TAIPEI (Taiwan News) — David Warshavski, vice president of Tel Aviv-based cybersecurity firm Enterprise Security at Sygnia, has some surprising advice to offer Taiwanese manufacturers.
“We need to reduce the blast radius,” he said. Battlefields, fortresses, and secret keys are among the visual terms he uses to communicate cyber defense concepts to non-technical audiences.
“We need to manage the battlefield,” Warshavski said in a recent episode of the Policy People Podcast, referring to network attacks. He added that cyberattacks on chip manufacturers are on the rise.
He believes manufacturing companies, which are particularly vulnerable, can be better protected. “There’s a lot that can be done... to not only prevent attacks but to mitigate them as they happen.”
Warshavski said companies can limit the blast radius by setting up chokepoints throughout the network that isolate the spread of the attack and protect core assets.
“For example, take semiconductors. We don’t mind as much if someone reads someone’s emails. What we want is to stop them gaining access to the assets that produce the wafers,” he said. This is done by anticipating the hacker’s next move.
“We want to identify them, hunt them, and eradicate them without impacting operations,” he said.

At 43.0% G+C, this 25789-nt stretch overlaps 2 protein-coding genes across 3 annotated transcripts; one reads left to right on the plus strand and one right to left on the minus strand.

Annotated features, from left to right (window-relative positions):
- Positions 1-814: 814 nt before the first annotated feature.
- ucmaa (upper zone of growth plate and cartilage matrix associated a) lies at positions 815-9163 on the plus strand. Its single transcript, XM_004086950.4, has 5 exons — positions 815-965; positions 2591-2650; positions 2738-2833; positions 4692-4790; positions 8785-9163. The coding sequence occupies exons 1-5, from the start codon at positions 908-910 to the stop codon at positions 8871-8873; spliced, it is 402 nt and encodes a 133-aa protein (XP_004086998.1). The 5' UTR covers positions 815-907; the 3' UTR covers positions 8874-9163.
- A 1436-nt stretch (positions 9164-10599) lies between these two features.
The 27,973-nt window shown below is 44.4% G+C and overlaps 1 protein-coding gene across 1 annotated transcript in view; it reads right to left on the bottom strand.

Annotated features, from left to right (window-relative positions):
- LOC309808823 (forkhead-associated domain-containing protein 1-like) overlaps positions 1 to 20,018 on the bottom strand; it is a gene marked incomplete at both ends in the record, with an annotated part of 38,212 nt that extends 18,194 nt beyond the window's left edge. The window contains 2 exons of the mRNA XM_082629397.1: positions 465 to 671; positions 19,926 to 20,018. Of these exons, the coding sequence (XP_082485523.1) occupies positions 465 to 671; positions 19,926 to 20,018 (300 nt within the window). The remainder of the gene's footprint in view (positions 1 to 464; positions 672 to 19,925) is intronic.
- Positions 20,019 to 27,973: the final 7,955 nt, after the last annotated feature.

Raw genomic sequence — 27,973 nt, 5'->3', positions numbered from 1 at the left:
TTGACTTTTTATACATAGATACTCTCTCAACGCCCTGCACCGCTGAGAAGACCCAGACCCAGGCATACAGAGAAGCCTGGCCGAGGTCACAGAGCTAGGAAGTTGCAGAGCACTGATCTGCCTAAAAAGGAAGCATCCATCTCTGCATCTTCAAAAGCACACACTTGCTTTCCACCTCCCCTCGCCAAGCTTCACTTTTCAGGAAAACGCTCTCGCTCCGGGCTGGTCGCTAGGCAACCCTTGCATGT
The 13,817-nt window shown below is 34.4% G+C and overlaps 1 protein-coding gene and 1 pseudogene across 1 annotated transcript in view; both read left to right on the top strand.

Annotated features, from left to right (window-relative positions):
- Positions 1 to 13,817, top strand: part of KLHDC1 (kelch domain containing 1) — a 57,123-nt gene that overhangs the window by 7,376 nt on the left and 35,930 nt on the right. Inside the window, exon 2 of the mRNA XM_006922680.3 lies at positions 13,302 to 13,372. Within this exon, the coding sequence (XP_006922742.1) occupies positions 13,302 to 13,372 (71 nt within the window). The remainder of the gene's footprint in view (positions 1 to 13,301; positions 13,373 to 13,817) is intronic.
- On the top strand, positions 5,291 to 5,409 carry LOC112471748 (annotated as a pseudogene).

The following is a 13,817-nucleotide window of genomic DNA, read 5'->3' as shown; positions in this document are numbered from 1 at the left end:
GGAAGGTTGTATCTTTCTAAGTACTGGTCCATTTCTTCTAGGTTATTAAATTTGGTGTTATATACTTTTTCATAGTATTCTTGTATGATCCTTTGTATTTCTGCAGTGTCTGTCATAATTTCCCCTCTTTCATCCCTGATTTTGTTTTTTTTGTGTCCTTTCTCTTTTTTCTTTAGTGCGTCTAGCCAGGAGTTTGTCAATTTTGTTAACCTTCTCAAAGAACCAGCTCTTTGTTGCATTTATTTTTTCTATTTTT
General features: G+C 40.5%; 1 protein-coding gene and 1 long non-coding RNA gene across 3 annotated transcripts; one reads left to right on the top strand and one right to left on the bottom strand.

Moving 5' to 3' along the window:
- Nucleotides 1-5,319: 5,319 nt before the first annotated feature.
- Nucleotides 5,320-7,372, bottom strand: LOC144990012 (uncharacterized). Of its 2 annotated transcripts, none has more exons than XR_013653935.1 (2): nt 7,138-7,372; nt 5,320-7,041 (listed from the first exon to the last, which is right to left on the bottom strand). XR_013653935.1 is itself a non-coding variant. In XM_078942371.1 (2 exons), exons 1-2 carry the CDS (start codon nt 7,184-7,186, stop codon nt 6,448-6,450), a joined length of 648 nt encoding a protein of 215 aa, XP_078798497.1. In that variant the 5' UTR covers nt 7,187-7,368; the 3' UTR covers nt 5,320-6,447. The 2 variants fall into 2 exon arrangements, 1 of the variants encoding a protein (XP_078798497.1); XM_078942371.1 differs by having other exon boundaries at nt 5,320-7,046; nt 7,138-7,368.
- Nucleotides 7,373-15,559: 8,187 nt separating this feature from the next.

Oftentimes, we cannot prosecute these threat actors, especially if they are in Russia, China, or other authoritarian countries where they work with impunity, he said. However, since they frequently launch attacks, we can get to know how they operate and anticipate their strategy.
"We cannot fully prevent attacks, but we can make it so that we can detect an attack at an early stage and remove the hacker from the environment almost completely and limit damage," he said. “That way we can prevent even the most sophisticated threat actors.”
Warshavski said we must leverage Sun Tzu’s philosophy, which is, all war is based on deception. “We can actually lure the threat actor to waste time in a different network segment where he can do no harm while we shore up defenses around the core assets.”
He said that once threat actors crack into the network, they first seek out the “keys to the kingdom” — passwords or encrypted files that give them access to the most prized possessions of the organization. Warshavski said fake keys can be set up to trigger a silent alarm when accessed, so the defenders can move swiftly to trap the hacker in a corner of the network.
“The defenders are like the architects of the battle terrain,” he said. “So we need to leverage that control the defender has to our advantage.”
Warshavski’s organization, Sygnia, provides high-end consulting and incident response support for organizations worldwide, including Fortune 100 companies.